Saturday, 7 January 2017

Post Alcohol Fatigue

If you quit drinking on New Year's Day, then HUGE CONGRATULATIONS on making it through your first Friday night and into Day 6. You are awesome!

Have you had much in the way of withdrawal symptoms?

Despite the fact that I was drinking around ten bottles of wine a week, when I finally quit my issues were mainly psychological rather than physical.

My readers and fellow bloggers often report headaches, mild 'flu like symptoms and difficulty getting to sleep, but the one physical symptom that seems to unite us all and I bet you're grappling with too is...


Not just feeling a little bit weary, must put my feet up tiredness, but a bone deep sluggishness, a feeling that every cell in your body has switched to 'go slow'.

It's a weariness that mere sleep can't solve, and it's accompanied by an all encompassing feeling of ennui, of what's it all about anyway?

The only time I had felt anything approaching this was in the early stages of pregnancy, when getting through the day is like wading through pea soup.

So, if that's how you're feeling then DON'T PANIC! It's entirely normal and it will shift.

People often talk about 'the threes' when it comes to addiction and breaking habits.

It takes around three days for all the alcohol to leave your body, then three weeks for the worst of the physical effects to pass, and three months (we tend to talk about 100 days) before the worst of the psychological effects start to recede.

By day 21, or thereabouts, you should be feeling a great deal perkier.

In the meantime, indulge yourself. Think about it like a bout of 'flu. Go to bed early. If you can, have an afternoon nap. Drink hot chocolate, wear cashmere socks, have lots of hot baths with bubbles.

Exercise helps, especially in the fresh air, as does taking a vitamin B complex supplement (alcohol strips us of B vitamins which causes fatigue) and a magnesium supplement before bedtime if you're having problems sleeping.

Eat as well as you can and drink fresh juices and smoothies to replace all the nutrients that alcohol has leeched out of your cells.

If the constant tiredness is getting you down, then remember it's your body healing. If you ever have wobbles about why you're doing this, then the way you're feeling now is evidence you're doing the right thing.

You feel like you've been run over by a bus because you've been filling your body with toxins for years and it's going to take it a while to recover.

Before long you'll be sleeping like a baby and be bouncing out of bed in the mornings like the Duracell Bunny, ready to take on the day.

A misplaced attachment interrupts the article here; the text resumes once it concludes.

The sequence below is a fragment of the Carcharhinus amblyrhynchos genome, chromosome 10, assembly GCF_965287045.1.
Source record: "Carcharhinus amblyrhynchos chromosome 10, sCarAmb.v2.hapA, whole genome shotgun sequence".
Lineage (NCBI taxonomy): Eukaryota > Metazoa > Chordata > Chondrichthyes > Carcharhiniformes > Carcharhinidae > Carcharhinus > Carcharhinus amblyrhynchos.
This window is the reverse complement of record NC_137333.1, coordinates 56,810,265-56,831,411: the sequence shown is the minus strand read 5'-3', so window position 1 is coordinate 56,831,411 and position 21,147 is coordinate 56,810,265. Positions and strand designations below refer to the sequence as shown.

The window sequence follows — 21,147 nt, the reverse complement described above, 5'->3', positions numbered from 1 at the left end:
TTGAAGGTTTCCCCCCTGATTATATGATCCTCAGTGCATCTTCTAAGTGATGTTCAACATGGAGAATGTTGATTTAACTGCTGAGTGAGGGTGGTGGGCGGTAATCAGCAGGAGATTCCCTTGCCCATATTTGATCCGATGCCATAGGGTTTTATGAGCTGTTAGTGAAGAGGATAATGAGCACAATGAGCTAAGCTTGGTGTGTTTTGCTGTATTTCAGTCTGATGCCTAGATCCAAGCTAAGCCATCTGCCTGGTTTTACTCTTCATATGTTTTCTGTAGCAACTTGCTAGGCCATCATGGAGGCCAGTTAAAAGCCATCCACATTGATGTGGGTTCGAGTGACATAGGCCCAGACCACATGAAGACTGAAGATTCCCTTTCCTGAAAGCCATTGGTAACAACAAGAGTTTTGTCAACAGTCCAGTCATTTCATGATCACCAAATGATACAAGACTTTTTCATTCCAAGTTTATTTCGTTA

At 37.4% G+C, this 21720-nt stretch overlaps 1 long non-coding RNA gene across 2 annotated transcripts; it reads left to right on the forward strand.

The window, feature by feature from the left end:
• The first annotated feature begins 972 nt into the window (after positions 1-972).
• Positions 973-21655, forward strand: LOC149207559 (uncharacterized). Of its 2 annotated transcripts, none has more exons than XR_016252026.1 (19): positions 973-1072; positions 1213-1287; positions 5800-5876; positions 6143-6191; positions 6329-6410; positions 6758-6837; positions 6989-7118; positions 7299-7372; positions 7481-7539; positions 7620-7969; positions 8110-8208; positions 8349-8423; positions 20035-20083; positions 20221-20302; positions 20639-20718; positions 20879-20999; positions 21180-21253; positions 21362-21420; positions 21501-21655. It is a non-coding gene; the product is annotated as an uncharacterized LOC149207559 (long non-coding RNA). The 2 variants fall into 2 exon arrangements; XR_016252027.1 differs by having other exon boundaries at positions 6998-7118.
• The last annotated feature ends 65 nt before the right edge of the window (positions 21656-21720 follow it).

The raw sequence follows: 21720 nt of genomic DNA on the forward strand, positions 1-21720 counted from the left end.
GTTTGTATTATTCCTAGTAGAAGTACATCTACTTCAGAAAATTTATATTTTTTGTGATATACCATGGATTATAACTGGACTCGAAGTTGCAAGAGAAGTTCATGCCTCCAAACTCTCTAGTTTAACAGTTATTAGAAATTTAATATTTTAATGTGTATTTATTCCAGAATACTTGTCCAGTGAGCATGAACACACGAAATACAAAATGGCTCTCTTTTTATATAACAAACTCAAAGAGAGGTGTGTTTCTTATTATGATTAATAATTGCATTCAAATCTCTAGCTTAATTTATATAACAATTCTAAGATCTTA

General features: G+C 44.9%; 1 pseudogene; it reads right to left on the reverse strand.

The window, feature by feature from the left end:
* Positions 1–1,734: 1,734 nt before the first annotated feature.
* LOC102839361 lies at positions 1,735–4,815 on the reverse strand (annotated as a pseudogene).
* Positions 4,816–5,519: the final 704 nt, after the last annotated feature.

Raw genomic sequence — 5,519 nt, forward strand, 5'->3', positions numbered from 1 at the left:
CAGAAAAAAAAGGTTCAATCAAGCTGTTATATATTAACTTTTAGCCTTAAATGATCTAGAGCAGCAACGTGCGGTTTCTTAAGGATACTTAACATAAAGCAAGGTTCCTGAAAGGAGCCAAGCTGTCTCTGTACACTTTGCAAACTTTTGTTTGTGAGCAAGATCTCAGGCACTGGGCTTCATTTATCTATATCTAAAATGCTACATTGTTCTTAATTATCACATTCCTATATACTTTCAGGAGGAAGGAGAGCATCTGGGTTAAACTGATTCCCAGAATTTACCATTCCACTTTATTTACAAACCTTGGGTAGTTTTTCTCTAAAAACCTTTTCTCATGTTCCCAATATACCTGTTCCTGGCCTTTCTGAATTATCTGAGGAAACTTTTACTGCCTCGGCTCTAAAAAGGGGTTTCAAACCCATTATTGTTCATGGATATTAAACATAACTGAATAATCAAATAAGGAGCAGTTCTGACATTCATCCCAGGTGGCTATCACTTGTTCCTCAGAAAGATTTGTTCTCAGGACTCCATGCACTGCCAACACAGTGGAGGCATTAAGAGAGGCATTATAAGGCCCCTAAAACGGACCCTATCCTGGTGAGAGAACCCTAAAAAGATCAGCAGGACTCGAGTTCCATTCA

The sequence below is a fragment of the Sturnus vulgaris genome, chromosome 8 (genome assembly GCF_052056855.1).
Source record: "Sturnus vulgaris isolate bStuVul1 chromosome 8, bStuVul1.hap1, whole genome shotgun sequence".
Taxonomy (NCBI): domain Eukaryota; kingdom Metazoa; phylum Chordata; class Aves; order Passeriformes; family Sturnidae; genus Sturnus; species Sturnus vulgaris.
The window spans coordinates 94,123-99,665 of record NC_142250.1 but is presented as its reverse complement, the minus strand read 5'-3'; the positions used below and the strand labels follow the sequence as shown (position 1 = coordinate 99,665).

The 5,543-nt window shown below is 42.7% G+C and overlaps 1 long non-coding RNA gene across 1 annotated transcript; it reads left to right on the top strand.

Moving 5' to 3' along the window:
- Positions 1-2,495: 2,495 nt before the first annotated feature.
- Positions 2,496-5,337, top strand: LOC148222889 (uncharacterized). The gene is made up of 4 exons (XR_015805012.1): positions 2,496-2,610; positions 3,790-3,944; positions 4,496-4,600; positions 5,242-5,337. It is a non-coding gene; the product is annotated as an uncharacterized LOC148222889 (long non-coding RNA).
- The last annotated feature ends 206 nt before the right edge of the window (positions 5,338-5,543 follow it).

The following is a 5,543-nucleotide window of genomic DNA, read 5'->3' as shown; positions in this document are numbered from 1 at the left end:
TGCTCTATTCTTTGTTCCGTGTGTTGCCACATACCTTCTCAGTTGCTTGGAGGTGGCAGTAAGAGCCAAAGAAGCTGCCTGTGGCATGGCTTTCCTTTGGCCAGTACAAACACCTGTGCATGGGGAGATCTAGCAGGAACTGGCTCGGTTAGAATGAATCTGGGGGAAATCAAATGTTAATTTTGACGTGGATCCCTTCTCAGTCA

(See my post from Day 24: Sleep, Glorious Sleep)

Just one word of warning though: as your body recalibrates and your dopamine levels adjust to life without booze, these periods of exhaustion do recur from time to time. It's called Post Acute Withdrawal Syndrome, and you can read more about it here.

Keep on at it - you're doing an amazing thing, and let us know how you are in the comments below.

Love to you all,

SM x


  1. Great post SM. Am sure it's very much needed for lots of people right now. Without reading your blog (and a few others and soberistas website) I would have given up as I was so so tired and headachy for such a long time. Once it clears you feel amazing. And then it comes back. It's hard going but totally normal. I remember reading one of your blogs about crying your eyes out (whilst ironing I think?) as you realised that you really couldn't drink again. That was also a life saver and a huge turning point for me. So, yes it's hard and quite sad at times but is sooooo worth it!!!!

  2. Thanks SM
    I have been reading your blog and I am back on day 6. Each time I attempt 100 days it gets easier as I am much more aware. I am feeling very positive and feel it is going to stick this time! Since I have been off the booze more consistently lately i am thankfully not as tired as the past attempts. I really want that field of bunnies-lol

  3. I was already experiencing fatigue and strange unsettled sleep at night, and then I crumpled. Feel pretty hopeless and sad about it, but am back on Day One and am trying again. Annie x